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Anti-strike students raise awareness

by The Concordian March 13, 2012
Anti-strike students raise awareness

Several groups of dissatisfied students have surfaced in response to last week’s undergraduate general assembly organized by the Concordia Student Union, which saw those present vote on a strike mandate to begin this Thursday.
Students who feel they haven’t been adequately represented by their student associations and the CSU, and who disapprove of the strike itself, created the “Concordia students against a strike” Facebook page.
CSU President Lex Gill met with representatives of the group to discuss the issue on Monday. They have been looking into renaming their Facebook group because it has proved to be misleading to some. The students involved are not all against the strike itself, but are dissatisfied with the manner in which the strikers are protesting and the way the strike vote was conducted, explained CSAS spokesperson Taylor Green.
“We are against this process, the way it’s being done,” said the second-year urban studies student.
The group is also behind a petition that has been circulating online aiming to put a stop to the strike.
Roman Zmeev, a commerce and international business student, signed the petition because he’s graduating and is concerned about the semester being extended.
“I understand that no one wants to pay more for their semester, but having to deal with balancing your finances is part of being a student,” he said.
CSAS members have argued that the voting process for the strike was biased and non-representative. According to Green, his umbrella group unifies people on both sides of the tuition debate in a joint effort to keep the student government accountable.
“I say we are against a strike, because the way the strike has been presented to us, this particular method, the tactics that are being employed, are unacceptable,” said Green.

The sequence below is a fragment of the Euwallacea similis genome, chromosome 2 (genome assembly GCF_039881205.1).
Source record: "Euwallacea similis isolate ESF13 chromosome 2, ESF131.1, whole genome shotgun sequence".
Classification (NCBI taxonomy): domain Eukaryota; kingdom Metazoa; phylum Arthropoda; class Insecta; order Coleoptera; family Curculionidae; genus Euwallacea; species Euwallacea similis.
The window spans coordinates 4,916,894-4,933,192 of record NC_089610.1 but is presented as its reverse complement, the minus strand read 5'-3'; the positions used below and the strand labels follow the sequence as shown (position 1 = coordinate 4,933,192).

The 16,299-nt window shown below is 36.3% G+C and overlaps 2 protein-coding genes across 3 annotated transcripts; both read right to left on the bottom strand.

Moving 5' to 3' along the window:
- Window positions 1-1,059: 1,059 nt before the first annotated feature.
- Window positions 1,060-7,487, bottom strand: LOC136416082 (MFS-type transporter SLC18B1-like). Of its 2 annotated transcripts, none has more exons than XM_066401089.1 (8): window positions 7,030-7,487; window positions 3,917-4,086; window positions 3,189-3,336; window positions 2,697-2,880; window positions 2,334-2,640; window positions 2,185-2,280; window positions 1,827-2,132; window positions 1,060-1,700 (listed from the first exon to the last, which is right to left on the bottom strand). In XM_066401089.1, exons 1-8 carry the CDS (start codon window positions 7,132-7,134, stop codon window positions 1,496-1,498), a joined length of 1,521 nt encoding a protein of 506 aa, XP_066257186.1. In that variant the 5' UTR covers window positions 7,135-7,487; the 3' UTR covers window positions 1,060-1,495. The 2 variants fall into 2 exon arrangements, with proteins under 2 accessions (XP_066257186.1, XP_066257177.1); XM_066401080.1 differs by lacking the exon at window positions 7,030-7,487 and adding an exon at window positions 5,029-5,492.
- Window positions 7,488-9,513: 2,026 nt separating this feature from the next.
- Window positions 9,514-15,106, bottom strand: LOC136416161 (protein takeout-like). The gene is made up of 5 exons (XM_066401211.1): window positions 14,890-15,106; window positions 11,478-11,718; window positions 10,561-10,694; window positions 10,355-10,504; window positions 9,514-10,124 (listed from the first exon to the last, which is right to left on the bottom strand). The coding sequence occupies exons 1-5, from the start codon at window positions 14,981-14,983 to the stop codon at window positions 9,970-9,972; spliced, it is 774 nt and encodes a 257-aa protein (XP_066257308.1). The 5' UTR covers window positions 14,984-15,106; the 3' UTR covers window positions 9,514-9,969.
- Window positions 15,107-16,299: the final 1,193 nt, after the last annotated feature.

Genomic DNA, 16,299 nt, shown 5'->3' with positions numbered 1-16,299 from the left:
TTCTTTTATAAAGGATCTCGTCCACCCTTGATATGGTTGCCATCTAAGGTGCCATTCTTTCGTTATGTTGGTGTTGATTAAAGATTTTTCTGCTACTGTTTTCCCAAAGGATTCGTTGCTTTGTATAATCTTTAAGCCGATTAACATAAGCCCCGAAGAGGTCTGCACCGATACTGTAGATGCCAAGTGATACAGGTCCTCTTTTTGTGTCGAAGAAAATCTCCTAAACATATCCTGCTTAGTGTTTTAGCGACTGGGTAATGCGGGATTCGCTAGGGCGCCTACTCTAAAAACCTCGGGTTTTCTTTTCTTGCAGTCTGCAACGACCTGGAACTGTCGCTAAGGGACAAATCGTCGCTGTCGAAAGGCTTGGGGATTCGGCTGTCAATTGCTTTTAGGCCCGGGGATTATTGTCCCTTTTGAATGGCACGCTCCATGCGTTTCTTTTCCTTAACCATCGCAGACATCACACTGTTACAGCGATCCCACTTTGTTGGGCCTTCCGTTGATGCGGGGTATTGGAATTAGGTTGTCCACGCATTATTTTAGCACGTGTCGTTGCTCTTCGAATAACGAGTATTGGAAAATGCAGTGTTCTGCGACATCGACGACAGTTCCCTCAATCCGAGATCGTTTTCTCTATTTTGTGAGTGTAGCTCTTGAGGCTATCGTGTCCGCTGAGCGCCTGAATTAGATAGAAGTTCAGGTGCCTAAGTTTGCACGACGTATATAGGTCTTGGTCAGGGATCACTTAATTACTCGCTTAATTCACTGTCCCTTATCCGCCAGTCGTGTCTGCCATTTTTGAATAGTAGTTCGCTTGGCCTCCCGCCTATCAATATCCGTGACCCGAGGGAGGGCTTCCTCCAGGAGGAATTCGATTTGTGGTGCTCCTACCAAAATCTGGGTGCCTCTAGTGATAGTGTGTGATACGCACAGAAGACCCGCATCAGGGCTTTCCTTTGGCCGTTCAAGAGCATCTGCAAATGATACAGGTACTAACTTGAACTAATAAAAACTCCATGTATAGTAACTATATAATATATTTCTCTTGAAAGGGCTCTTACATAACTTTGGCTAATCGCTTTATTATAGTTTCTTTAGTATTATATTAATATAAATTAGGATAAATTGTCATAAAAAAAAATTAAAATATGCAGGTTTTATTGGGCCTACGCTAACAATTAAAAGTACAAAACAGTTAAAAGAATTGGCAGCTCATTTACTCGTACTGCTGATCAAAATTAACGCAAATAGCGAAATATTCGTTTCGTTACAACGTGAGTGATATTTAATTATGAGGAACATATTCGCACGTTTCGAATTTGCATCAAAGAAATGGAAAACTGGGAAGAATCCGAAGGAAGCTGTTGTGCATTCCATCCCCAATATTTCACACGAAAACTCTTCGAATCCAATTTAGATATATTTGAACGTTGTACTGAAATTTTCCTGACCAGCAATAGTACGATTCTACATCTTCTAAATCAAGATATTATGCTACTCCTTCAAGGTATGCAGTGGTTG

During his meeting with Gill, Green presented alternatives and more creative ways to protest.
Anti-strike groups have also appeared on Twitter, notably one called “StriketheStrike,” which also aims to inform fellow students why it is important to fight the strike against tuition hikes.
“We represent not only Concordia’s student body who is opposed to the strike, but society in general that will have to pick up the bill for us,” said a student identifying himself as Tim, a spokesperson for StriketheStrike.
During an interview with The Concordian, Tim went on to say that the movement is “fighting to make the rest of the student body understand how their demands are not economically responsible, and the greater injustices it would lead towards.”
StriketheStrike has openly challenged CSU President Lex Gill via Twitter to a public debate on the issue, which she has tentatively accepted.
“I’m really hoping that there is some healthy, positive dialogue around this issue, but at this point, I haven’t heard back from this person,” said Gill. “As far as the CSU is concerned, this is completely welcome.”
Also involved in the anti-strike movement is a newly-formed coalition called the Coalition étudiante pour l’association libre, who say they are concerned with the divisions that have been emerging across Quebec campuses in the fight against tuition hikes. CÉPAL is offering students who don’t support the strike a way to opt out of their student unions.
“We oppose that general student associations, that represent all students, take political positions,” said Philippe-Olivier Daniel, a law student at Université de Sherbrooke and spokesperson for the CÉPAL. “This will also promote a diversification of political opinions within the student body,”
The proposed CÉPAL reform aims to separate political activities and student representation into two different sectors.

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